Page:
Perhaps we would like for the Spirit to express himself that dramatically in this day and age to us.  Has he?  Maybe to some.  It is more realistic, perhaps, to understand that the Holy Spirit is given to each person as a unique individual who is integral to the life of those around him or her.

        Paul spoke about the influence of the Holy Spirit in our lives, yours and mine.  “No one can say,” he wrote, “Jesus is Lord except in the Spirit.”  All the services rendered to each other, all the works we work, all the gifts and talents we use, it is all from the same Spirit.

 

        The Jerusalem wind and fire is over.  Jesus does not appear anymore.  But the Spirit remains.  As Paul wrote, “It remains in the humdrum of our daily lives, hidden and mostly unnoticed by us.”  Being unnoticed does not mean not being there!  Perhaps we need to become aware of the unnoticed experiences we have.  Our breathing goes on all the time, so become aware of our breathing.  Our hearing, for the most part, remains functional, so become aware of our hearing.  We feel bodily sensations all the time.  Become aware of those feelings.  Without some concentration, the presence of the Holy Spirit, the fruits of Pentecost, will remain as unnoticed to us as our breathing, hearing, and bodily sensations.

 

        Pentecost is about us.  It is about our takeoff with the Spirit.  With that Spirit, we have to fly in all directions.  But that is another difficulty, that variety in the Spirit.  The Spirit is given at different times: the third day, the fiftieth day, and every day since.  The Spirit is given in different ways: in the enthusiasm and excitement of a gifted speaker, a poem, in the smile of a child, in the quiet of our praying, in the listening of a spiritual song or a gospel hymn.

 

 The Spirit is given in different gifts: in the gift of peacemaking, forgiving, speaking in tongues, healing, dancing, singing, playing, and praising the Lord.  Jesus laid the foundation for our journey to the Kingdom of God when he said, “Deny yourself, pick up your cross, and follow me.”  Although he promised us the Paraclete, the Holy Spirit, we have to make it happen.  We have to allow the Spirit into our hearts?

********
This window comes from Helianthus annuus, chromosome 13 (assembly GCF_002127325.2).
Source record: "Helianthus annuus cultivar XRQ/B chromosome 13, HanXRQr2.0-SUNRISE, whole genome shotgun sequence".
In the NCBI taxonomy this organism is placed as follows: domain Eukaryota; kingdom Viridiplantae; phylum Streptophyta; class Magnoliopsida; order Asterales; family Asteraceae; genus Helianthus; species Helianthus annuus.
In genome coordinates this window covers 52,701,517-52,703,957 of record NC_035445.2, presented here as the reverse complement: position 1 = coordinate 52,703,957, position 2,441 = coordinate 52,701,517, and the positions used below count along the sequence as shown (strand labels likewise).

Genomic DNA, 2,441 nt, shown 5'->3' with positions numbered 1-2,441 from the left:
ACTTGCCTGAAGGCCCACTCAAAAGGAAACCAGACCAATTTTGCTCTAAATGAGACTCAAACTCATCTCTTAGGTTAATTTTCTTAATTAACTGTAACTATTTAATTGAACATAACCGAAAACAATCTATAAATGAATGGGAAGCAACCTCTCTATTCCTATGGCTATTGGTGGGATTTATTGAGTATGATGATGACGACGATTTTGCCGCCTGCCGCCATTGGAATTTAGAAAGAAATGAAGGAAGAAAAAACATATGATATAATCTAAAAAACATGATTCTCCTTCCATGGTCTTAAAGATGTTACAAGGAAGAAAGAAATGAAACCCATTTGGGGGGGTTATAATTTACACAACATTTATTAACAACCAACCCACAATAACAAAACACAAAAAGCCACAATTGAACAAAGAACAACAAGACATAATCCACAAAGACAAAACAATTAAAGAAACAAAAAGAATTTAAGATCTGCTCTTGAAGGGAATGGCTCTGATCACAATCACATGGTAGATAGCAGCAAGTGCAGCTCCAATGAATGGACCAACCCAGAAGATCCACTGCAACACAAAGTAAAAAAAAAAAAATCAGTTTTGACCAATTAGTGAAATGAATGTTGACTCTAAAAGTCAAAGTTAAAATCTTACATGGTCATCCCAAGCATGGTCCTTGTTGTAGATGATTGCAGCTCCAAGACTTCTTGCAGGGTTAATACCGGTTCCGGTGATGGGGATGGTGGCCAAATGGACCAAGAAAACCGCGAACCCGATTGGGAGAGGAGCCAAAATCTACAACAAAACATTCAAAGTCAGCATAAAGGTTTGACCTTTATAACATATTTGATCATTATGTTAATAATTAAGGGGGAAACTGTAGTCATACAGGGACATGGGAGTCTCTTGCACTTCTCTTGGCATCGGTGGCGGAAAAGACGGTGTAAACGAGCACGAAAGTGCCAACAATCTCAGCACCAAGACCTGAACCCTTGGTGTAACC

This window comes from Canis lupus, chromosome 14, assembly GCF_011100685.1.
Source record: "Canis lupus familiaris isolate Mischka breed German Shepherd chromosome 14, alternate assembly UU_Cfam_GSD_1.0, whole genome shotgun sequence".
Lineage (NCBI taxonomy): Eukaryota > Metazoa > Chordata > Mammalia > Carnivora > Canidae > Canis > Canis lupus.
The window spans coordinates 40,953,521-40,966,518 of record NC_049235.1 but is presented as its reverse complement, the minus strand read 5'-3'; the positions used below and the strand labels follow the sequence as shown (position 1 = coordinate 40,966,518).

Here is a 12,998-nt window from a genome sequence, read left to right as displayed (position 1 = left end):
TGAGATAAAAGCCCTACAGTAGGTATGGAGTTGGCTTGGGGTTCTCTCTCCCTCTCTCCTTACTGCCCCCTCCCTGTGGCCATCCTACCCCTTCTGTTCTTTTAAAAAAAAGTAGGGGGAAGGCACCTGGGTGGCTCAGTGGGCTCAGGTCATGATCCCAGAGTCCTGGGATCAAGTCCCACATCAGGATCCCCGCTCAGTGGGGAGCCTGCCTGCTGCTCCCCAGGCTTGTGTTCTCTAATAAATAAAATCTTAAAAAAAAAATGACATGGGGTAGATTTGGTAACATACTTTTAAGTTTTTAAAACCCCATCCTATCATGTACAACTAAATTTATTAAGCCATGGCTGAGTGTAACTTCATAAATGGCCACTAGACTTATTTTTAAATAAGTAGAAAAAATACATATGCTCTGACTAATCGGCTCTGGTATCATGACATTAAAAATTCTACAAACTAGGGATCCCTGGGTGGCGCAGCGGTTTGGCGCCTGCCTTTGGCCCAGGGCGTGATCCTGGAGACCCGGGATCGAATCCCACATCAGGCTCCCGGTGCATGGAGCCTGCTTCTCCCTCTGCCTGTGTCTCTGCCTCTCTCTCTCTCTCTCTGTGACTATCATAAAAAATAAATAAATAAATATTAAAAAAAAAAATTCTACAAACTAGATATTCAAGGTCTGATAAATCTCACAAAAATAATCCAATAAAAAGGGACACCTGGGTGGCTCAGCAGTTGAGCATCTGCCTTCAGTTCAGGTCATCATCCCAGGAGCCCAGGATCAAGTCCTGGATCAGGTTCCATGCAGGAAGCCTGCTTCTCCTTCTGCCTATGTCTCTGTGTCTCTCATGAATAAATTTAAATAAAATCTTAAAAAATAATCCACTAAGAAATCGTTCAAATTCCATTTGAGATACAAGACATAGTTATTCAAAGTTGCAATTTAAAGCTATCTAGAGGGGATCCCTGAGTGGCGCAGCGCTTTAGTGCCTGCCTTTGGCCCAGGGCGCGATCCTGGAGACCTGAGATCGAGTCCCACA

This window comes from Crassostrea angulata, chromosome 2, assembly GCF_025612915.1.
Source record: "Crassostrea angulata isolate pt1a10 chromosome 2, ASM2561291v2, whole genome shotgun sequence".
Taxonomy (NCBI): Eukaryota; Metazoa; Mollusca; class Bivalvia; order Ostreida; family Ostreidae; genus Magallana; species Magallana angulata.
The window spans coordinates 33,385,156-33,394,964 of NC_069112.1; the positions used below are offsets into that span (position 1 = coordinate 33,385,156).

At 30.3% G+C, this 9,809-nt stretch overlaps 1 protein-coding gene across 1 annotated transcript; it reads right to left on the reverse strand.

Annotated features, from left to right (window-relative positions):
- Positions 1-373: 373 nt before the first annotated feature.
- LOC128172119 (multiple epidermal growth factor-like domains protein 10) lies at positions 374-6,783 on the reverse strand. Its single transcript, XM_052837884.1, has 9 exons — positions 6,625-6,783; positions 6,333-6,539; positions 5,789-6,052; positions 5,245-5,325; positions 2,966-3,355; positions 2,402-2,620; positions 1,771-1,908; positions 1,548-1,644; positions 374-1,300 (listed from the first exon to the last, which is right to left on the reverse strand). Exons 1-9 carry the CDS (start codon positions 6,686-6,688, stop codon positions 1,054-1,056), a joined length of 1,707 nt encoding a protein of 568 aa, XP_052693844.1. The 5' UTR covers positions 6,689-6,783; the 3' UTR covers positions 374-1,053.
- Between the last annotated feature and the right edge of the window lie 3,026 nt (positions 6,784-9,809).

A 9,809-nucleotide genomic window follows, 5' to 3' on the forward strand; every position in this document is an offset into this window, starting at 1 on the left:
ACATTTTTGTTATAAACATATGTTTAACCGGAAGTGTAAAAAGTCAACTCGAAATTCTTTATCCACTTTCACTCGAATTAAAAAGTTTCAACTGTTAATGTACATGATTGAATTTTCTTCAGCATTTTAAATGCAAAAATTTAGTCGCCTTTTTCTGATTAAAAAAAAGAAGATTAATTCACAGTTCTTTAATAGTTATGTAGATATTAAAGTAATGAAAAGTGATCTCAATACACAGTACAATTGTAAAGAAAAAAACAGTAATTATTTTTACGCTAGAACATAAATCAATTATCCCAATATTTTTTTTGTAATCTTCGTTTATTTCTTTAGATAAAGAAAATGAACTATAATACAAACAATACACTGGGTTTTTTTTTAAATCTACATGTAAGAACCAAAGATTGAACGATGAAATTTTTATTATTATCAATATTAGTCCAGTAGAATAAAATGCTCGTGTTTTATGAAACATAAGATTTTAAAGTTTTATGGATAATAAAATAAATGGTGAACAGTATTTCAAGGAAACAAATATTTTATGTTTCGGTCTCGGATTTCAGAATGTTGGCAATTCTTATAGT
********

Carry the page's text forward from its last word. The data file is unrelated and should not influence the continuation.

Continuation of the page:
My friends, it is no secret that we are living in the most difficult times in the history or our country.  It is no longer just about our failing economy, loss of jobs, and homes.  It is much more than that.  We are confronted with a President and his entire administration that seems to deny our God, seems to deny human life, seems to deny our equal rights, and to disregard the voice of the American people.  The moral decay of this country, perpetuated by our President should be very alarming to everyone.  His ideology of an evil doing, it is everything that goes against the teaching of Jesus Christ, and designed to divide and destroy this country, and unfortunately, far too many people remain silent.  Beiing silent is not a response my friends, it is a copout, it is lazy, and just furthers his and his part's agenda.  Something is very wrong with this.  We need so desperately to pray and pray to the Holy Spirit, and pray some more, for the existence of our country is at stake.  We must believe that only God in the person of the Father, the Son, and the Holy Spirit, sees this atrocities of this desire, and bring it to an end.  That is our only hope, and we must cling to it.

 

 

The differences are so great and the difficulties so alarming, that even while we are engulfed in all of this, Paul is quoted from his letter to Corinth where Jesus’ followers threatened to split up because they were all flying in different directions.  Yet those in Corinth were at least flying.  It is those fliers that Paul wrote.

 

        Let us belong to those who fly on the wind of that Spirit, and let us fly together into the dawn of the Kingdom to come!

 

 

© Deacon Steve A. Politte

May 15th, 2016